When was the last time you saw an electronic store display the gamut of its 'UHD 4K TV' in various sizes? We bet, not long ago. The terms UHD (Ultra High Definition) and 4K are often used interchangeably not just by TV or monitor manufacturers and sellers also by broadcasters. Though the lines between the two seem blurry, there are considerable differences. In this blog, we’re going to explore how UHD is different from 4K.
- Resolution and aspect ratio
Since its inception in 1979 by the Japan Broadcasting Corporation, HD TV (high definition television) has come a long way. Modern-day HD displays have a resolution of 1280 x 720 pixels. Full HD (FHD) offers 1920 x 1080 pixels resolution. UHD offers 3,840 x 2,160 pixels, four times that of FHD, bringing life-like pictures to your TV screens. With precisely 8,294,400 pixels, the UHD display is way richer and offers an immersive experience.
Another differentiator is the aspect ratio – the ratio between a display's width and height. The aspect ratio for UHD is 1.78:1 or 16:9. This is the most compatible aspect ratio for TVs and monitors and can host videos of any aspect ratio without distorting the displayed image.
4K, on the other hand, offers a resolution of 4,096 x 2,160 pixels, slightly more than UHD. This translates to more refined details and textures. Since the horizontal pixel count is slightly over 4,000, it gets the name 4K, with K signifying kilo (or ‘a thousand’ in Greek). The aspect ratio for 4K is 1.9:1 or 16:9, popularly known as the IMAX aspect ratio. It allows for a more vivid and theater-like experience on a TV screen.
UHD is a consumer display and broadcast standard which includes desktops, televisions, and video walls. 4K is a professional production and cinema standard where projectors play a crucial role. 4K can cater to both Flat aspect ratio (1.85:1) with a resolution of 3996 x 2160, and to Scope aspect ratio (2.39:1) with a resolution of 4096 x 1716. Flat and Scope help accommodate content with incompatible aspect ratios by adding horizontal black bars called letterboxes, or vertical black bars called pillar boxes around the image. These bars help fit an image to the screen without truncating it.
- Content Availability
Most of the content produced today is in UHD format. With most TVs in the market being UHD, watching UHD content on a UHD TV gives an unparalleled viewing experience.
4K TVs and monitors, though readily available in the market, are pricier than UHD TVs. 4K TVs provide you with access to 4K content upon subscribing to one of the many available streaming services. Streaming devices like Amazon Fire TV Stick, Apple TV 4K – fifth generation and above, and Roku Streaming Stick+ also enable access to 4K content.
Compared to UHD, the availability of 4K content is not as prominent. For example, Netflix requires you to subscribe to a premium plan to access its 4K content. Hulu's standard service offers a limited library of 4K content and costs $7/month, or $70/year, after a 30-day free trial.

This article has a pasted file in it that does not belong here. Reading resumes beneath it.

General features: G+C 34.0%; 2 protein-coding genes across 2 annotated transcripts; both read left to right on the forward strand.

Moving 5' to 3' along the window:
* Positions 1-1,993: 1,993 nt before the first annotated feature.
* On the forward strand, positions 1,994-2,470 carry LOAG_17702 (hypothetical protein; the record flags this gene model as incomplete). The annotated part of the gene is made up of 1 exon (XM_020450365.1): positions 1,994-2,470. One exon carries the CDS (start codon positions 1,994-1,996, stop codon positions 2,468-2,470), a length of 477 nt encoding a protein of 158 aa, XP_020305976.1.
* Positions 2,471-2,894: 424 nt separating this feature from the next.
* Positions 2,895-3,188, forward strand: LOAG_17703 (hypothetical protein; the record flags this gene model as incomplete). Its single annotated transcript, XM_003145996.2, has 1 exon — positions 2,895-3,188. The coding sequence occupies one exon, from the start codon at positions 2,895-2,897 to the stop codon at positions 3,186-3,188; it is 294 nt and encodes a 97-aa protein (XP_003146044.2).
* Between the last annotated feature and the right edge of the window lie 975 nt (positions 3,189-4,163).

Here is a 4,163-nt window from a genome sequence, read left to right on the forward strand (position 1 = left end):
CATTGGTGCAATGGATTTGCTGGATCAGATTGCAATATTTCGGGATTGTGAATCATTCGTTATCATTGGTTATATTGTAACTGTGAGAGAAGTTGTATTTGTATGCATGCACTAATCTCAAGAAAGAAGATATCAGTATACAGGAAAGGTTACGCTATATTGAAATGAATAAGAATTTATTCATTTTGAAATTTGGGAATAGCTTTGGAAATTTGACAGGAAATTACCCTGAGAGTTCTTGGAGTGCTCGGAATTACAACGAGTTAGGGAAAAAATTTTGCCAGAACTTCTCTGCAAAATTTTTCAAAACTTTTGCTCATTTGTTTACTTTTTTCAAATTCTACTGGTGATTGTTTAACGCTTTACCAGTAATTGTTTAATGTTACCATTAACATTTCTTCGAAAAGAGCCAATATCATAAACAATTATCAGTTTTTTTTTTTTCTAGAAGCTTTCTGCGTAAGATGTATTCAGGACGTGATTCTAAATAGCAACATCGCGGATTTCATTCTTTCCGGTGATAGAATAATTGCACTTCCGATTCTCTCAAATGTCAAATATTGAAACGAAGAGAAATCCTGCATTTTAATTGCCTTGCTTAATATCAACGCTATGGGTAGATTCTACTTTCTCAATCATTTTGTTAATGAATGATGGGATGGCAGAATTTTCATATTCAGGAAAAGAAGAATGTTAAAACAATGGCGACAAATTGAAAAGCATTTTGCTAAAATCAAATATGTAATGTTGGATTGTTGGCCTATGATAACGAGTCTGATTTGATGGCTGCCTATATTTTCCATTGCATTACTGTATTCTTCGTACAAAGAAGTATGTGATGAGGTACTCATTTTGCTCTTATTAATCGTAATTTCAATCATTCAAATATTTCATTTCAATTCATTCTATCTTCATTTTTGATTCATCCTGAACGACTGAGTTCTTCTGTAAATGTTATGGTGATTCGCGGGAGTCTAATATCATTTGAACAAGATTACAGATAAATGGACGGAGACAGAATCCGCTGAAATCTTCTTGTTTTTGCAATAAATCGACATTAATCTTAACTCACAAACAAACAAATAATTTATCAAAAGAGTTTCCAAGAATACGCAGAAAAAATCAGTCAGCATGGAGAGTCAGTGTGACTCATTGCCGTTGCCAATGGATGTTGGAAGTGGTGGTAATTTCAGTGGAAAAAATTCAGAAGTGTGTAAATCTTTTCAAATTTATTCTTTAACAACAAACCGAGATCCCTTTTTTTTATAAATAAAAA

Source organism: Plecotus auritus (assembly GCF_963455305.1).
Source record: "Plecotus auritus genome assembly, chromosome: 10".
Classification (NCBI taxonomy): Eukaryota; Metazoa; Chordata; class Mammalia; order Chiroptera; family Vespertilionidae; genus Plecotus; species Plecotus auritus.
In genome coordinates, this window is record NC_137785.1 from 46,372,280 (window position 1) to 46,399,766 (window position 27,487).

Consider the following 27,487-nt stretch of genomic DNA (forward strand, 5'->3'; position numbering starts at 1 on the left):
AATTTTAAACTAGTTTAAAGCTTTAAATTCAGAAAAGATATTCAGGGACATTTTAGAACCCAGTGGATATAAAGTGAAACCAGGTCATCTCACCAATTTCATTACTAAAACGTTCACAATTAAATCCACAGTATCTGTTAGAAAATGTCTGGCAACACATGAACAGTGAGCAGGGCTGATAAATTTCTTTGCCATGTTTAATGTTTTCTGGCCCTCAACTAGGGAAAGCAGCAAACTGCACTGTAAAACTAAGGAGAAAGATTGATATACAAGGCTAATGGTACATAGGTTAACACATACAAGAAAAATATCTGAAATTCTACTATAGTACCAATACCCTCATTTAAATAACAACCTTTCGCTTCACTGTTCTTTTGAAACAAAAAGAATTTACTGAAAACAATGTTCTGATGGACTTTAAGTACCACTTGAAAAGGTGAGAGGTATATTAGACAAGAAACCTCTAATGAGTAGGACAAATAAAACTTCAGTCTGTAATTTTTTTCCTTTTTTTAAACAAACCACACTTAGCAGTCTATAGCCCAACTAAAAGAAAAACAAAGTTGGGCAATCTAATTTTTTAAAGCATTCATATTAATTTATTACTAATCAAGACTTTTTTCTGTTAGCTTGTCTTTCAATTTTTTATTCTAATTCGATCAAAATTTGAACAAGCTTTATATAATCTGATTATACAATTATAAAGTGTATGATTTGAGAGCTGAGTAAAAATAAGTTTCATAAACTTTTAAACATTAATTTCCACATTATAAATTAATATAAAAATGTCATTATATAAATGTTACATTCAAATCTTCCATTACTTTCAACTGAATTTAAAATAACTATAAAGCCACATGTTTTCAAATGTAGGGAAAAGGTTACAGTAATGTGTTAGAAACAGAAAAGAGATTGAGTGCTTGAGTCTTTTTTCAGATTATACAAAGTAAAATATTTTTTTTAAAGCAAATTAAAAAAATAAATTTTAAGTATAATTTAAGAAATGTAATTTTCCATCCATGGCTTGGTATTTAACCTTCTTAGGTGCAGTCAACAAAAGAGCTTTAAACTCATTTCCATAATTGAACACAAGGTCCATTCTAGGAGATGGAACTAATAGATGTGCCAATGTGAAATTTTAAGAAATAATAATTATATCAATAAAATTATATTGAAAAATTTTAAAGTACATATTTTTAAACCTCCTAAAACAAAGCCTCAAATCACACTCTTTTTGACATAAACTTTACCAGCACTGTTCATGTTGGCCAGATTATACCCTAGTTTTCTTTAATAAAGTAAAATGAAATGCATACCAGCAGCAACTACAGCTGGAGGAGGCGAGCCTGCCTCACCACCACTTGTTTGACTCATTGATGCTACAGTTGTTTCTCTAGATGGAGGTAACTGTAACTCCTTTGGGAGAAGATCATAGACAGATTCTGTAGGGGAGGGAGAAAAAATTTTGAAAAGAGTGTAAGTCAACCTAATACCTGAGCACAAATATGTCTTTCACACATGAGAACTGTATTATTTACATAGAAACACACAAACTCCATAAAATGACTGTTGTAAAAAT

Two other parameters contributing to a better viewing experience on a 4K TV are upscaling and refresh rate.
- Upscaling: Upscaling is optimizing low-resolution content on a 4K TV to fit its display panel and offer a sharper viewing experience. By optimizing, we mean enhancing the image to improve the contrast and color without adding any extra elements. Upscaling doesn't convert the content to 4K; it simply makes the content look less pixelated on the screen. Devices like 4K Blu-ray players also help achieve upscaling without requiring hefty investments on a 4K TV.
- Refresh rate: Another aspect that sets 4K apart is the high refresh rate. Refresh rate (measured in Hertz, Hz) is the number of times per second a TV can 'draw' or refresh an image on its screen. Most 4K TVs offer a refresh rate of 60Hz, with a few higher-end models offering 120Hz. This means that every second, 60 or 120 frames are updated on the screen based on the refresh rate. To the human eye, the series of frames makes way for a smoother, immersive experience, especially when watching live sports or high-action movie sequences.
4K TV: To buy or not to buy?
According to Statista, the prices for 4K TVs have dropped significantly over the past few years, thus reaching mainstream adoption. For instance, in 2022, around 30% of Americans aged between 18 and 34 years old owned a 4K TV set. This transition from standard to high-end household devices is worth mentioning, showing an upward trajectory in 4K TV sales.
The decision to buy a 4K TV depends on your priorities. If you are a movie aficionado and do not want to compromise for anything less than a cinema-like feel on your TV, 4K is your best bet. Additionally, if you edit photographs, are a professional cinematographer, or a gamer, 4K delivers the crisp vision you’d want. However, this life-like picture quality comes at a price – the higher cost of 4K TVs or Blu-ray devices, subscription cost of 4K streaming apps, and high-speed internet of at least 15 Mbps are basic requirements.
Buying a UHD TV is a no-brainer and the most economical choice if you watch movies for pure entertainment.
While the debate between UHD and 4K is thought-provoking, 8K is on the brink of becoming the new 4K, with manufacturers working toward competitive pricing.
Learn how to create, distribute, and monetize your UHD and 4K content with Amagi. Write to us at email@example.com.